Think of a one-dimensional infinite *walk* as a map $$w\colon \mathbb{N}\to \{-1,1\}.$$ (If it is more convenient, you can think of a walk as a subset of $\mathbb{N}$, or as a binary word, or as any other convenient model.) Similarly, a *finite walk*, say of $n$-steps (for some integer $n\geq 1$), is a map $$v\colon [0,n-1]\cap \mathbb{N}\to\{-1,1\}.$$

Given a finite walk $v$, with exactly $n$ steps, let us say that is is *nondecreasing* if $\sum_{i=0}^{n-1}v(i)\geq 0$. Define *nonincreasing* finite walks dually, using $\leq$.

Given an infinite walk $w$, and a finite (nonempty) set $S$ of finite walks, let us say that $w$ *avoids using $S$ too often*, if there is some positive integer $N$ (depending on $w$ and $S$) so that if we concatenate any $N$ elements of $S$ (allowing repetitions), then such a concatenated finite walk does not appear as a (consecutive) subwalk in $w$.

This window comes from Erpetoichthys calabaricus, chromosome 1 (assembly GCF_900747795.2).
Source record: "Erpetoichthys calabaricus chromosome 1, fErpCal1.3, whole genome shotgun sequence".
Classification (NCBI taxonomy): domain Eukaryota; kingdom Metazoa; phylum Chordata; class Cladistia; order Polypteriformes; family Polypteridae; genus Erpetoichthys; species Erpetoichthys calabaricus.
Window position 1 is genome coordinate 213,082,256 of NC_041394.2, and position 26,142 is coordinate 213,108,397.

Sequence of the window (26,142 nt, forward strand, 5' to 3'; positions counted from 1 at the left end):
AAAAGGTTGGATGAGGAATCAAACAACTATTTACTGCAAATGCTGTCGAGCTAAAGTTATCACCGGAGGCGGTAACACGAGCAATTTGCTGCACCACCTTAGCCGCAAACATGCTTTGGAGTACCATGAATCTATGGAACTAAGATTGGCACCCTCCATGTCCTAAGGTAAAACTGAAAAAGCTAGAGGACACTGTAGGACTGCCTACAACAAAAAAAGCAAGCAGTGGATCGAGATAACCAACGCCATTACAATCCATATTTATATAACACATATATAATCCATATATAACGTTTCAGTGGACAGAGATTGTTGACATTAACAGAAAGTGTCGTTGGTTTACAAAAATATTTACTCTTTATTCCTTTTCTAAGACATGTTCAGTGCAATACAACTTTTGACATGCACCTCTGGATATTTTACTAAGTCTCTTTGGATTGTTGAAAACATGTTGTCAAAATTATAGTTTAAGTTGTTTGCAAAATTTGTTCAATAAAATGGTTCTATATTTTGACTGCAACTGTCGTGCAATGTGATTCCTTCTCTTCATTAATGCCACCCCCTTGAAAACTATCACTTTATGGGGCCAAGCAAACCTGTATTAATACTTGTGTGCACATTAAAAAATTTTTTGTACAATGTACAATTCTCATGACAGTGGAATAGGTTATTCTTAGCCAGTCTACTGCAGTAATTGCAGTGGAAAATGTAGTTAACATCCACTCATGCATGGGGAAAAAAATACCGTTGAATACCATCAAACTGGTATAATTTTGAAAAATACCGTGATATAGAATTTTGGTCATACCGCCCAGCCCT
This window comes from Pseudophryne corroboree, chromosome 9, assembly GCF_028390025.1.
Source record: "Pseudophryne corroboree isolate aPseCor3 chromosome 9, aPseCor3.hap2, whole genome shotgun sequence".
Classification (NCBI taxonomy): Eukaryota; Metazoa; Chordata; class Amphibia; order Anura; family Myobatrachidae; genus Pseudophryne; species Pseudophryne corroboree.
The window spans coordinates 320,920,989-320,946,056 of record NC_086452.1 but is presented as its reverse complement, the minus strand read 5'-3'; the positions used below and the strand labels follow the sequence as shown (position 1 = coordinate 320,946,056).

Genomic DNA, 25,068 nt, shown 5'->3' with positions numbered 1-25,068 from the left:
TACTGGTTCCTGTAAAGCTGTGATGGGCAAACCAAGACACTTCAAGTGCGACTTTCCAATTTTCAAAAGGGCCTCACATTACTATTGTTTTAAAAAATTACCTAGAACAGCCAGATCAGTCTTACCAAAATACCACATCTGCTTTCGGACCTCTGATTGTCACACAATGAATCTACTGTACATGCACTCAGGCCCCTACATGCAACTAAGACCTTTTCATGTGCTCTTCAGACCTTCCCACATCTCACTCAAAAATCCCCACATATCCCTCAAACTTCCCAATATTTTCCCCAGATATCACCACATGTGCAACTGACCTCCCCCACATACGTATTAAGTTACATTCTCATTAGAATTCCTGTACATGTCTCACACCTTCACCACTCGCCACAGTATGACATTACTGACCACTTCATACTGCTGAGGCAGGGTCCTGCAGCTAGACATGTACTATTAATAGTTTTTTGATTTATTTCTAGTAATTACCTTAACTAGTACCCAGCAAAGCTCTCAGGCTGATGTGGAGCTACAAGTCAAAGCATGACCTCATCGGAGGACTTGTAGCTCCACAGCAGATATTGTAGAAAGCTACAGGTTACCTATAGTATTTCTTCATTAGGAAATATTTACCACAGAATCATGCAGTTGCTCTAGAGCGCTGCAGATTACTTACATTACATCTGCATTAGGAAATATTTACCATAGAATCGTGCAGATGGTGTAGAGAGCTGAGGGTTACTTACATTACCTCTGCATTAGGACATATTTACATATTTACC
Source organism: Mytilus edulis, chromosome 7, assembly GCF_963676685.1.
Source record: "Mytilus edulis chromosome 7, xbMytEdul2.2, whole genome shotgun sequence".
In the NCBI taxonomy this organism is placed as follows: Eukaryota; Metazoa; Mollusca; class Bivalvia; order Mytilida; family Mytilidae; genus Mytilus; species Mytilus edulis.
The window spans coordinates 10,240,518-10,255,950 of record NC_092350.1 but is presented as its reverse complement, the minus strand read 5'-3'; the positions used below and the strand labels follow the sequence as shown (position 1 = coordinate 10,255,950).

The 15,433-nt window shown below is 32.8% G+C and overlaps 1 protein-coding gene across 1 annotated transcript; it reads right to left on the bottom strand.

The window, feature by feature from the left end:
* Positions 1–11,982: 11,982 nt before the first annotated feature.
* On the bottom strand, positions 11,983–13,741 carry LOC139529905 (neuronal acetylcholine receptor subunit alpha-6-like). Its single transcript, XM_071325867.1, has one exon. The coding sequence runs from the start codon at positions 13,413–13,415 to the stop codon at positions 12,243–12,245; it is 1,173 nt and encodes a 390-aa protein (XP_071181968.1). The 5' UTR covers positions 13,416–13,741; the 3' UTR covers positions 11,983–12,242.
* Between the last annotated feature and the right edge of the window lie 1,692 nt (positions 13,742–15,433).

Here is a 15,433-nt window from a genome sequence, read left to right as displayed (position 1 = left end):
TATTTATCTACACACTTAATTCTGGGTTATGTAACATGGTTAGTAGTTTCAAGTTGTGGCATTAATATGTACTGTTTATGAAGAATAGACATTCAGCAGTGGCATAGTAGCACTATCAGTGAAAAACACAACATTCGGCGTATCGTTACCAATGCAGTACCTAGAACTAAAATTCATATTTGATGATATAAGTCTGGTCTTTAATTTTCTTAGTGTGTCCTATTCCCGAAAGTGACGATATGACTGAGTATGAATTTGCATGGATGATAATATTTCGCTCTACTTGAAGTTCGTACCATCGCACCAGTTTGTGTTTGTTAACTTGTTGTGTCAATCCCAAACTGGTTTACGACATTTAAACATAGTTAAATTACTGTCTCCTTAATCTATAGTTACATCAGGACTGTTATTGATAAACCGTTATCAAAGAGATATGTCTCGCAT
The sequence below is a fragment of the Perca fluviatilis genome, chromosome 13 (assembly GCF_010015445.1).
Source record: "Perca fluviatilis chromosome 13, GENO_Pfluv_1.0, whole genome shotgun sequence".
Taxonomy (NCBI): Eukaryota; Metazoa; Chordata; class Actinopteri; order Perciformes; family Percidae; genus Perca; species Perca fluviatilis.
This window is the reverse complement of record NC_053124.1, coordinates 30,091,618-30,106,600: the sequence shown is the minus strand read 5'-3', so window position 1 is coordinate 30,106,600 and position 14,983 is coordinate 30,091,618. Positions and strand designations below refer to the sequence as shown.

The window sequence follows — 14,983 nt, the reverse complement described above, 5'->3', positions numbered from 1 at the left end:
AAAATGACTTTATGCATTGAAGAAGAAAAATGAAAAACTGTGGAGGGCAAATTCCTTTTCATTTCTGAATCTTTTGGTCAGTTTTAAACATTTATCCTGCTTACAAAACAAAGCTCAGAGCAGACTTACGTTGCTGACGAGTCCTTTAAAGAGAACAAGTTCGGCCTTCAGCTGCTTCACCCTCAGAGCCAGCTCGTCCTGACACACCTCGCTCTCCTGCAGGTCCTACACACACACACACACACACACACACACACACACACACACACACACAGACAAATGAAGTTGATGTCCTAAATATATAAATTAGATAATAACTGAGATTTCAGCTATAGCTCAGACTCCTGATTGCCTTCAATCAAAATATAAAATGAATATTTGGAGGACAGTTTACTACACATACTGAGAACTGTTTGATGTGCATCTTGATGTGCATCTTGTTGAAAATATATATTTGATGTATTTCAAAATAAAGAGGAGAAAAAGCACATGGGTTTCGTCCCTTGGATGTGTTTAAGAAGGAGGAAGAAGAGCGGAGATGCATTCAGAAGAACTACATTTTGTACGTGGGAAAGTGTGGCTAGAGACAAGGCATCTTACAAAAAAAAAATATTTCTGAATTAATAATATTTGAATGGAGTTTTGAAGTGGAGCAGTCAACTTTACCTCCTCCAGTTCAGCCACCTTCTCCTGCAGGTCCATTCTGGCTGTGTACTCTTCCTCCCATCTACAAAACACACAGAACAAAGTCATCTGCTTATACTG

For example, if $S=\{v_0\}$ where $v_0$ is the $1$ step walk where $v_0(0)=1$, and if $w$ is the walk where $w(i)=(-1)^{i}$, then we can take $N=2$, and we see that $w$ avoids using $S$ too often. Or in in terms of binary words, the infinite binary word $01010101\ldots$ does not have arbitrarily long strings of consecutive $1$s.

Of course, there exists an infinite walk that avoids using too often any finite set of nondecreasing finite walks. Just take $w$ to be the strictly decreasing walk where $w(i)=-1$.

My question is whether the following balancing act is possible.

Does there exist an infinite walk $w$, such that for

everyfinite set $S$ of nondecreasing finite walks, as well as foreveryfinite set $S$ of nonincreasing finite walks, $w$ avoids using $S$ too often?

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